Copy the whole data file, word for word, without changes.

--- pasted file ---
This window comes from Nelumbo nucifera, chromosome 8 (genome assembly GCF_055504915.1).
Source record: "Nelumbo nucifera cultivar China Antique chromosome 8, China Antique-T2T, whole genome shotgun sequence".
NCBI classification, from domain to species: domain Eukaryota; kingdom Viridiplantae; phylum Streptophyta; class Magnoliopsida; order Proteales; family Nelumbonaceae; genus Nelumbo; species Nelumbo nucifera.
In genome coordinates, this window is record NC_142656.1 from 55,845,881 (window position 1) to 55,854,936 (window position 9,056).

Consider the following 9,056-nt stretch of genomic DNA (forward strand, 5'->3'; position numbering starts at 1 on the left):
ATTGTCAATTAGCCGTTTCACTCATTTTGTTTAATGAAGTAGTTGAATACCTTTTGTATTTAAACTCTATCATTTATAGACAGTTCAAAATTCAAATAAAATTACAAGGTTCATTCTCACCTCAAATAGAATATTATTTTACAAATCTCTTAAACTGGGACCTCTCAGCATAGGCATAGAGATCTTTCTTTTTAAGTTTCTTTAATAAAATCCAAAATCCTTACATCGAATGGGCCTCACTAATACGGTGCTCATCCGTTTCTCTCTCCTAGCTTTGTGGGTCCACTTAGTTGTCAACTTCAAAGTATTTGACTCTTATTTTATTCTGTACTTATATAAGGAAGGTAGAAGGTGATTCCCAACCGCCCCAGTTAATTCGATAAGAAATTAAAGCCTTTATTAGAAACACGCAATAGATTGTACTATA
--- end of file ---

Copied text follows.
This window comes from Nelumbo nucifera, chromosome 8 (genome assembly GCF_055504915.1).
Source record: "Nelumbo nucifera cultivar China Antique chromosome 8, China Antique-T2T, whole genome shotgun sequence".
NCBI classification, from domain to species: domain Eukaryota; kingdom Viridiplantae; phylum Streptophyta; class Magnoliopsida; order Proteales; family Nelumbonaceae; genus Nelumbo; species Nelumbo nucifera.
In genome coordinates, this window is record NC_142656.1 from 55,845,881 (window position 1) to 55,854,936 (window position 9,056).

Consider the following 9,056-nt stretch of genomic DNA (forward strand, 5'->3'; position numbering starts at 1 on the left):
ATTGTCAATTAGCCGTTTCACTCATTTTGTTTAATGAAGTAGTTGAATACCTTTTGTATTTAAACTCTATCATTTATAGACAGTTCAAAATTCAAATAAAATTACAAGGTTCATTCTCACCTCAAATAGAATATTATTTTACAAATCTCTTAAACTGGGACCTCTCAGCATAGGCATAGAGATCTTTCTTTTTAAGTTTCTTTAATAAAATCCAAAATCCTTACATCGAATGGGCCTCACTAATACGGTGCTCATCCGTTTCTCTCTCCTAGCTTTGTGGGTCCACTTAGTTGTCAACTTCAAAGTATTTGACTCTTATTTTATTCTGTACTTATATAAGGAAGGTAGAAGGTGATTCCCAACCGCCCCAGTTAATTCGATAAGAAATTAAAGCCTTTATTAGAAACACGCAATAGATTGTACTATA